The Kapchorwa Athletics Foundation was set up in 2009 to assist athletes within the greater Kapchorwa area who lacked adequate support to further their running careers. It aims to empower people through athletics and sport. It is an initiative set up by foundation chairman John Chebaibai and Pastor Alfred. John has been with me throughout my visit and we have discussed, evaluated and implemented a number of programs for the foundation, starting immediately and for the future. Both John and Alfred have nurtured many athletes since the foundations inception in 2009 namely- Stella Chesang (world mountain running junior champion 2014), Nathan Ayeko (bronze medallist world mountain running championships) and Peter Kibet (international marathon runner).

        

Former KAF athlete Stella Chesang winning the recent World Mountain Running Junior race in Italy
Former KAF athlete Stella Chesang winning the recent World Mountain Running Junior race in Italy
Former KAF athletes before the recent 21km race in Kapchorwa
Former KAF athletes before the recent 21km race in Kapchorwa

However, because of lack of facilities and support, the foundation has failed to sustain many of the top athletes. John explains the problem they face- “we set up the foundation to help support athletes in the area of Kapchorwa. No such camps currently exist here but the talent base is huge. Many athletes are lost to the sport because of lack of support and opportunities”. “When one athlete succeeds we fail to maintain them in our camp. Simply because we lack the resources to do so. The athletes get an offer from a bigger club and we encourage them to move on to better their career. We hope that someday we can provide the right support so we can maintain our international athletes in the camp”. John, Pastor and the foundation have also assisted athletes to gain employment with the local police and prison services. Athletes who perhaps can’t make it as professional runners.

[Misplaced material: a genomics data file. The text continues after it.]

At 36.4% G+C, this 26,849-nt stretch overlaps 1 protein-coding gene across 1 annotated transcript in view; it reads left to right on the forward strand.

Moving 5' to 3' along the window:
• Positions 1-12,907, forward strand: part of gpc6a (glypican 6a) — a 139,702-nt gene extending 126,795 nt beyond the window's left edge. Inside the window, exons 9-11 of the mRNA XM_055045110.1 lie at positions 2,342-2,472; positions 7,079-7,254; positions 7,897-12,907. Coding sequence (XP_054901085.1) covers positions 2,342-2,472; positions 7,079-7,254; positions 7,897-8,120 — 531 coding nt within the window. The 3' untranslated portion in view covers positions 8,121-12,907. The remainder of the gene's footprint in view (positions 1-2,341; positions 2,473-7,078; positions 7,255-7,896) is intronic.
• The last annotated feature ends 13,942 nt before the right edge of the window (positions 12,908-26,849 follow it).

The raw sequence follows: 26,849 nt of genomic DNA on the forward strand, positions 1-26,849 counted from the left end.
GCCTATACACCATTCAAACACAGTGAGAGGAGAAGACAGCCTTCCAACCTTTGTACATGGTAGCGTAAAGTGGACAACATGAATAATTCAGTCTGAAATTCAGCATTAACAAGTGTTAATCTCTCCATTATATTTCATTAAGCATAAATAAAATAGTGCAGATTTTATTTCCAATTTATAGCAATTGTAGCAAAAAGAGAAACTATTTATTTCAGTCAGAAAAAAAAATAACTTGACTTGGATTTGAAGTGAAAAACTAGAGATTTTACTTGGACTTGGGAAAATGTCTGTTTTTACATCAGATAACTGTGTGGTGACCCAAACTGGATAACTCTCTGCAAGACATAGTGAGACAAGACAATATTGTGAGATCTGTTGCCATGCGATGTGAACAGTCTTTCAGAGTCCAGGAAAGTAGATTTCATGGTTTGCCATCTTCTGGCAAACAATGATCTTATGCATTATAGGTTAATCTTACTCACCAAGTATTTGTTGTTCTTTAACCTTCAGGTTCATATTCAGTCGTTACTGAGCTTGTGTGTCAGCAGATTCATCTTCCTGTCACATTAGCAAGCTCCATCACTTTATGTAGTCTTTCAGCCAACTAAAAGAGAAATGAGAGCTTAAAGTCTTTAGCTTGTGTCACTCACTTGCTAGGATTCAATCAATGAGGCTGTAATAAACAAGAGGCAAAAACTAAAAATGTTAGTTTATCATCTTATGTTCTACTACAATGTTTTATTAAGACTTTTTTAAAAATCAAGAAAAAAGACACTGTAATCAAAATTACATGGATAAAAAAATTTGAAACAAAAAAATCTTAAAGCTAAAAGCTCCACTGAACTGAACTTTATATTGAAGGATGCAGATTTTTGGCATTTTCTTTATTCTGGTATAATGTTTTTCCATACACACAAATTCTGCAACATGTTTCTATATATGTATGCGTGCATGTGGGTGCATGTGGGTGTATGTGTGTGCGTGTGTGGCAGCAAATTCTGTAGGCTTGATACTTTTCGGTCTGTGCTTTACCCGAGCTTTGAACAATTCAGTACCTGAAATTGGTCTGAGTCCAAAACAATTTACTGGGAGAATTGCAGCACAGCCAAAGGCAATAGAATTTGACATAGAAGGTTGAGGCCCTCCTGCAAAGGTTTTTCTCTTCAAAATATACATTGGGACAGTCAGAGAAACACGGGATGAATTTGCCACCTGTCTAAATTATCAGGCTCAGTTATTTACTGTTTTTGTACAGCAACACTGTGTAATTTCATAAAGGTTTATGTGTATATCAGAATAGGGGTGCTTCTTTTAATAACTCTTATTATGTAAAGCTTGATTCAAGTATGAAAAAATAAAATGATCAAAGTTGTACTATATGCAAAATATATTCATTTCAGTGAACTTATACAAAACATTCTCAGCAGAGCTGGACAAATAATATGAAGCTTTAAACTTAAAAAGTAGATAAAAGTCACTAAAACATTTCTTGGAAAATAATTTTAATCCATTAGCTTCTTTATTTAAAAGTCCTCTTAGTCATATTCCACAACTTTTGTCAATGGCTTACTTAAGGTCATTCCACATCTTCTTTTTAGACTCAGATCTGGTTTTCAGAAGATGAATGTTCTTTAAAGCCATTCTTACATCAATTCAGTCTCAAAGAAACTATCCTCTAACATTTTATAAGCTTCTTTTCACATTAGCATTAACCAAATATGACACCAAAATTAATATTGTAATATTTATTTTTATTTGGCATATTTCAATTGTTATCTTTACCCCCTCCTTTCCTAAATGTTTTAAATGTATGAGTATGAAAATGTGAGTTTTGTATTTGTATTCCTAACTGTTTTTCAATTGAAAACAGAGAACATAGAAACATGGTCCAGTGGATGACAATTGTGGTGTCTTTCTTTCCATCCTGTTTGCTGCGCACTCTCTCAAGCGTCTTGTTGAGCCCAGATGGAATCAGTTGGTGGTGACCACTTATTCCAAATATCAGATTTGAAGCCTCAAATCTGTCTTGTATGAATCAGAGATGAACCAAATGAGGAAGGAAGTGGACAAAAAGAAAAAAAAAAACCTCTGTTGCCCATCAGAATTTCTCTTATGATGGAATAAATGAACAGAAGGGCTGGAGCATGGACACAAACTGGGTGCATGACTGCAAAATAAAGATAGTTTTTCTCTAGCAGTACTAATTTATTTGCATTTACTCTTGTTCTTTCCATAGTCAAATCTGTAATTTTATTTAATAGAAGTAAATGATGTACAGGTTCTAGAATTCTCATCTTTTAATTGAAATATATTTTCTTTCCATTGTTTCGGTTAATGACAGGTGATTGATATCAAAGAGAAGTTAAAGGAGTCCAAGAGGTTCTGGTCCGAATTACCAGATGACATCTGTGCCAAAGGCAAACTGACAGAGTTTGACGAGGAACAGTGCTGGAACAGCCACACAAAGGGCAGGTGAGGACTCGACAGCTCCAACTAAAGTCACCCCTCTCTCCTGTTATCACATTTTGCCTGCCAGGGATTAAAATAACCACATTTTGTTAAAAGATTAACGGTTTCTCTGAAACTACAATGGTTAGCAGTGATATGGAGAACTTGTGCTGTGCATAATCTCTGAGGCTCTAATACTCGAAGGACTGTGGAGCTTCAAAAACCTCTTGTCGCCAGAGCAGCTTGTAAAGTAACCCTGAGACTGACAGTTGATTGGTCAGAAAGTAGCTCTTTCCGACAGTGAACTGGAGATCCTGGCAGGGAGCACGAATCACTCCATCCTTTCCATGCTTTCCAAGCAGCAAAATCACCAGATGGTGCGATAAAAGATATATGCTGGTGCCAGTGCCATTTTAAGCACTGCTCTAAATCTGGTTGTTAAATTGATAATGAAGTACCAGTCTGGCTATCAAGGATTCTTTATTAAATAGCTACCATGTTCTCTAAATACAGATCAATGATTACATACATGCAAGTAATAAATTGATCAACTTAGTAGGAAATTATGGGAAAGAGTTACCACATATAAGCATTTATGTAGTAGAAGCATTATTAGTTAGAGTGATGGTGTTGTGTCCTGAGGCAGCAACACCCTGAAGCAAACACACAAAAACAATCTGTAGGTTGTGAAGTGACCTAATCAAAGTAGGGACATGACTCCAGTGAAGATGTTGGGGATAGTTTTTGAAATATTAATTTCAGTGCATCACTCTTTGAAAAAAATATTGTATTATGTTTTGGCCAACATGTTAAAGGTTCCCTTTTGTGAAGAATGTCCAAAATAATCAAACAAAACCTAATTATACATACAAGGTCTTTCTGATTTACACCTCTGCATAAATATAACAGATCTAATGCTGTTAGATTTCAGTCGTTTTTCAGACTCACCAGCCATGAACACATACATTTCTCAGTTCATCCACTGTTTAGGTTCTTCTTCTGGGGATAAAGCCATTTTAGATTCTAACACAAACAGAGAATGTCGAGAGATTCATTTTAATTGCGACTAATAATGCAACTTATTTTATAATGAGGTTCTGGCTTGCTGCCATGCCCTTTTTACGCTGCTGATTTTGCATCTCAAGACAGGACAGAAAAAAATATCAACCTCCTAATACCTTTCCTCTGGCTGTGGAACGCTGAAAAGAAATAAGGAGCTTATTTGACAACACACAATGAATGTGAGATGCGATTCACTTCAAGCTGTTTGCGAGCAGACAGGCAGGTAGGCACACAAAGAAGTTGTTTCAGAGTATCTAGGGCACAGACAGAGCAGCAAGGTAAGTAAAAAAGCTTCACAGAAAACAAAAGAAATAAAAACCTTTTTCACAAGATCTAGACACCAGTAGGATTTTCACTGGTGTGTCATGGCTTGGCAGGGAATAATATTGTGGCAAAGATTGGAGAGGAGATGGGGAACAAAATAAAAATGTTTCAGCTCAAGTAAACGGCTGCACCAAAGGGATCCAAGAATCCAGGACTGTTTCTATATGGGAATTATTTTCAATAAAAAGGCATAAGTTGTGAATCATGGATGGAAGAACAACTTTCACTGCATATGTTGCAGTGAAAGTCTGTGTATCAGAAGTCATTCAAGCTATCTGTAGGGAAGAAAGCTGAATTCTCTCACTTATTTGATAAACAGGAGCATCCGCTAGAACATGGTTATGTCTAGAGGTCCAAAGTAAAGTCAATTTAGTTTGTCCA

Athletes home housing upwards of 15 athletes currently
Athletes home housing upwards of 15 athletes currently
Pastor Alfred
Pastor Alfred
John Chebaibai, KAF chairman
John Chebaibai, KAF chairman

Cheminy village is very remote and far away from anything that resembles a normal life back home in Ireland. Donkeys are a regular feature on the roads and an essential tool in most homes- carting water, maize and other crops upwards of 20km on a daily basis. The primary school does not have any piped water so 5 donkeys transport water daily (upwards of 10 times per day) from the water well located 3km away to the school. The school has 550 pupils currently, of which most are boarding. There are only 2 televisions in the whole village- 1 in the primary school and 1 in the small cafe across the road. Most homes are mud or wooden structures with thatched roofs. The more privileged homes have iron sheets. 99% of houses have no electricity with regular blackout for those lucky enough even to have power. At night the entire village is practically in darkness.

A standard home here in Cheminy village
A standard home here in Cheminy village
school race and interviews 163
The reliable donkey

We organised a 5km road race a few weeks back for local runners. Around 40 athletes turned up to compete over the undulating out and back course. Steep unforgiving climbs greeted the runners at every corner. The winner was a young 17 year old athlete by the name of Kibet Oscar, brother to international mountain runner Moses Croyne. The winner of the senior woman’s race was amazingly a 12 year old primary school athlete. For sure a talent for the future!!

The start line- marked by hot ash
The start line- marked by hot ash